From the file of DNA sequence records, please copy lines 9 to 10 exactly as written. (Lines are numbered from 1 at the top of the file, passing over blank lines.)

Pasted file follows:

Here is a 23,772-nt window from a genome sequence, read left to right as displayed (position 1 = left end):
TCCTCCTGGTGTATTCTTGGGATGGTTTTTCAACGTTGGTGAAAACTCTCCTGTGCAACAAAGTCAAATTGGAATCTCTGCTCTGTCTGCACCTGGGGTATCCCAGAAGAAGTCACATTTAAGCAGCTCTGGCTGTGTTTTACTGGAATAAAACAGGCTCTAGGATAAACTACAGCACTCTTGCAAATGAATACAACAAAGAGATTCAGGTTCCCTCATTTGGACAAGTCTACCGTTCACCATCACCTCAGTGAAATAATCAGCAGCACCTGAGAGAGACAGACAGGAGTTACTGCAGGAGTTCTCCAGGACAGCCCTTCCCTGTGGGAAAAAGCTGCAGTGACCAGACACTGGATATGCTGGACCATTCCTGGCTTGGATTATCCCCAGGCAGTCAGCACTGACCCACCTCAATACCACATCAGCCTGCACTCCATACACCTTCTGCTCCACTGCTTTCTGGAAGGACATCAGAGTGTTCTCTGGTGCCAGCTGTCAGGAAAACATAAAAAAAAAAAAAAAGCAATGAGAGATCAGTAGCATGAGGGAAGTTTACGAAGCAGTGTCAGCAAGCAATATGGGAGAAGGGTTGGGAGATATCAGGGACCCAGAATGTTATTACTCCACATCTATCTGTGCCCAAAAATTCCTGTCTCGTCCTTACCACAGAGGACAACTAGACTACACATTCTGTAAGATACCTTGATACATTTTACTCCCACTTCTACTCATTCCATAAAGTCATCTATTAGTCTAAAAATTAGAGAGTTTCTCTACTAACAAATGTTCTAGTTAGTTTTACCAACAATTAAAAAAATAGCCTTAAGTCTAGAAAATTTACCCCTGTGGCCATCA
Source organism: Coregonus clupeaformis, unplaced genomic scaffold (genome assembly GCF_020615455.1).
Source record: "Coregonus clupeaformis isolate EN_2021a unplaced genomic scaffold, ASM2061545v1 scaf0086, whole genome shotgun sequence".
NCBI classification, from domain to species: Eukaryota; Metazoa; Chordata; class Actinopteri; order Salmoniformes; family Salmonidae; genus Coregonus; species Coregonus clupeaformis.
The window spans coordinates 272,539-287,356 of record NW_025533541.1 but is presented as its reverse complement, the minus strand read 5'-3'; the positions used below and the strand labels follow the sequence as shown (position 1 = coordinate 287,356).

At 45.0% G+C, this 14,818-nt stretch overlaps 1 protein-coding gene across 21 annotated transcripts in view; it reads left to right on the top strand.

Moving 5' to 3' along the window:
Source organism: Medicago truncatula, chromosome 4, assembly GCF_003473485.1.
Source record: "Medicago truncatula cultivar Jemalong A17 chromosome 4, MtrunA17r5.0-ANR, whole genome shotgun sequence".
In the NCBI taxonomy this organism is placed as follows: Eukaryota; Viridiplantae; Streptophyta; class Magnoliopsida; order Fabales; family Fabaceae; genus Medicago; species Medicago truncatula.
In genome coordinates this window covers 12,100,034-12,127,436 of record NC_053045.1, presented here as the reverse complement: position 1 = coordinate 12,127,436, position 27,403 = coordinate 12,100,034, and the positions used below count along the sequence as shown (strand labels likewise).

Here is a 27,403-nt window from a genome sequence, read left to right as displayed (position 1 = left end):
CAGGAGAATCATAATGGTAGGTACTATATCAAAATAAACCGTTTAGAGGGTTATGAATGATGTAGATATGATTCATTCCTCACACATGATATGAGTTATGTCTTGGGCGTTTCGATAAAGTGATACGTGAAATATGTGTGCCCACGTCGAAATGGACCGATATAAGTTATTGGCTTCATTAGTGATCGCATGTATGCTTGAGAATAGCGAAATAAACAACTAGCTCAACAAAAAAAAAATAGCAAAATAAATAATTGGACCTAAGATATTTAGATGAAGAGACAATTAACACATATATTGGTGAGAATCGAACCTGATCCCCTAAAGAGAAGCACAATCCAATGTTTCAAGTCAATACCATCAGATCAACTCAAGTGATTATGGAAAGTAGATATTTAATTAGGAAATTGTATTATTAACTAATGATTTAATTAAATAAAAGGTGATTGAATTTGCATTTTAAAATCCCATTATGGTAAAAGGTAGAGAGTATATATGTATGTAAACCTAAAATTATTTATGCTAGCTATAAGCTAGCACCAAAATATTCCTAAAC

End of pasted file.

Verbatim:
Source organism: Medicago truncatula, chromosome 4, assembly GCF_003473485.1.
Source record: "Medicago truncatula cultivar Jemalong A17 chromosome 4, MtrunA17r5.0-ANR, whole genome shotgun sequence".